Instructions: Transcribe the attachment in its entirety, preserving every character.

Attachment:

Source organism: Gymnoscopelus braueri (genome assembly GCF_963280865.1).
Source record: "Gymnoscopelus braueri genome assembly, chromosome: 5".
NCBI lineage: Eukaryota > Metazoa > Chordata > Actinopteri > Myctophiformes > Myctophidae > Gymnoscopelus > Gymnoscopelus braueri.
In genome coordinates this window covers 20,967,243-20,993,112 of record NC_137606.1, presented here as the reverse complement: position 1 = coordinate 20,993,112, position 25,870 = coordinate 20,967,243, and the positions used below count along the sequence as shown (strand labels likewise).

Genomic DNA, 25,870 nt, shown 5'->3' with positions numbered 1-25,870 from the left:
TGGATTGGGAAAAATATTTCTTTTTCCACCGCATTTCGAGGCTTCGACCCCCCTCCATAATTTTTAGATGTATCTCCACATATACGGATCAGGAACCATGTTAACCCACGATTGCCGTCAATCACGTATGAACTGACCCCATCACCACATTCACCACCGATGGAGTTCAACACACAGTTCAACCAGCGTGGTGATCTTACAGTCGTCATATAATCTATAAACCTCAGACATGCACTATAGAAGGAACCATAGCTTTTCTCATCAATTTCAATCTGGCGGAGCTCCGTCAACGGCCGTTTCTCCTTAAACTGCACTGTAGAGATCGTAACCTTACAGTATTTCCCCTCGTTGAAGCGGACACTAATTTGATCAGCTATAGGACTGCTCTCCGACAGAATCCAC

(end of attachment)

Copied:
Source organism: Gymnoscopelus braueri (genome assembly GCF_963280865.1).
Source record: "Gymnoscopelus braueri genome assembly, chromosome: 5".
NCBI lineage: Eukaryota > Metazoa > Chordata > Actinopteri > Myctophiformes > Myctophidae > Gymnoscopelus > Gymnoscopelus braueri.
In genome coordinates this window covers 20,967,243-20,993,112 of record NC_137606.1, presented here as the reverse complement: position 1 = coordinate 20,993,112, position 25,870 = coordinate 20,967,243, and the positions used below count along the sequence as shown (strand labels likewise).

Genomic DNA, 25,870 nt, shown 5'->3' with positions numbered 1-25,870 from the left:
TGGATTGGGAAAAATATTTCTTTTTCCACCGCATTTCGAGGCTTCGACCCCCCTCCATAATTTTTAGATGTATCTCCACATATACGGATCAGGAACCATGTTAACCCACGATTGCCGTCAATCACGTATGAACTGACCCCATCACCACATTCACCACCGATGGAGTTCAACACACAGTTCAACCAGCGTGGTGATCTTACAGTCGTCATATAATCTATAAACCTCAGACATGCACTATAGAAGGAACCATAGCTTTTCTCATCAATTTCAATCTGGCGGAGCTCCGTCAACGGCCGTTTCTCCTTAAACTGCACTGTAGAGATCGTAACCTTACAGTATTTCCCCTCGTTGAAGCGGACACTAATTTGATCAGCTATAGGACTGCTCTCCGACAGAATCCAC